Politics and Government
Human Events reports on Marco Rubio’s remarks at the Kemp Leadership Award ceremony.
“Sound monetary policy would also encourage middle class job creation. The arbitrary way in which interest rates and our currency are treated is yet another cause of unpredictability injected into our economy. The Federal Reserve Board should publish and follow a clear monetary rule to provide greater stability about prices and what the value of a dollar will be over time.
Getting control of the debt, reforming taxes and regulations, growing our energy industry, and predictable monetary policy are five concrete things the government can do to help our economy create new middle class jobs. But if the higher wages people make at these jobs is offset by an increase in the cost of living, we are just running in place.”
In The Daily Caller, Ralph Benko and Andresen Blom say the GOP needs to shake off the superconsultants.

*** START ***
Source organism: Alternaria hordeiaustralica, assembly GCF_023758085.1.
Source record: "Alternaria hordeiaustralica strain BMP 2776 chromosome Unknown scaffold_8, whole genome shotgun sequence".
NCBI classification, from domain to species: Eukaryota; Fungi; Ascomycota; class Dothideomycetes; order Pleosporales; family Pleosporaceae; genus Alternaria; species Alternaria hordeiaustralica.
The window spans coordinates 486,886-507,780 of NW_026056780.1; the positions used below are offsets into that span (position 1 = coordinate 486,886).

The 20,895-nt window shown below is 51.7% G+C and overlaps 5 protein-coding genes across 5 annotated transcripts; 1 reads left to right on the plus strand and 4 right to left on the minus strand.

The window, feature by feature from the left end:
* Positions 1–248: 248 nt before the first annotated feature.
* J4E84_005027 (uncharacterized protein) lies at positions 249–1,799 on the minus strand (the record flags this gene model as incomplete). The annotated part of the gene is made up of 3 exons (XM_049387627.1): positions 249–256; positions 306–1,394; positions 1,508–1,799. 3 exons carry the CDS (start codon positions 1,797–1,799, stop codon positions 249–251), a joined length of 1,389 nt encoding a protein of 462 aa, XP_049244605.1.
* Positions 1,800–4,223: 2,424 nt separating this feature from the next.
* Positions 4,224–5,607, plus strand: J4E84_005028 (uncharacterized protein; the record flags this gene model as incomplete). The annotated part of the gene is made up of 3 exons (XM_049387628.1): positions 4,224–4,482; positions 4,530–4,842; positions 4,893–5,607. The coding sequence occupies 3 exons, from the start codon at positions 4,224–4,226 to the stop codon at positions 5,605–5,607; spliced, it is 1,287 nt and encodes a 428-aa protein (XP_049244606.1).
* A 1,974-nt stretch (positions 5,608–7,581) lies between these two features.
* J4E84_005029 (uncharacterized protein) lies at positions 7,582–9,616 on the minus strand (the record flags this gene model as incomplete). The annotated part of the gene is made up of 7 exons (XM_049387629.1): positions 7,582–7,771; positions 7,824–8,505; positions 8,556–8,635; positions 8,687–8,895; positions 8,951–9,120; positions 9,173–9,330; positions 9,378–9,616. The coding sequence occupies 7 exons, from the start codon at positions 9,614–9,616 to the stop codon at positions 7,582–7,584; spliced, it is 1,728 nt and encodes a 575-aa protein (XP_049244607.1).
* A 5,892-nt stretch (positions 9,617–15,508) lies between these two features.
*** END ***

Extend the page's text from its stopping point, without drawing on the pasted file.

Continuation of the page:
On The American Spectator, Lewis Lehrman discusses the relationship between money and oil.
In Real Clear Markets, John Tamny argues that quantitative easing is the monetary policy of adolescents.
From Forbes, Brian Domitrovic writes that President Obama’s policies aren’t even keynesian.
At Forbes, Ralph Benko reviews The Atlas Economic Research Foundation’s ‘Roads to Sound Money.’
From Town Hall, Dan Mitchell criticizes the brutality of England’s government-run healthcare system.
In Open Market, Wayne Crews expresses hope for bipartisan regulatory reform.
From Forbes, Peter Ferrara believes America will miss the Bush tax cuts.
In Breitbart, Tony Lee states that the rich paid more revenue under Bush tax cuts.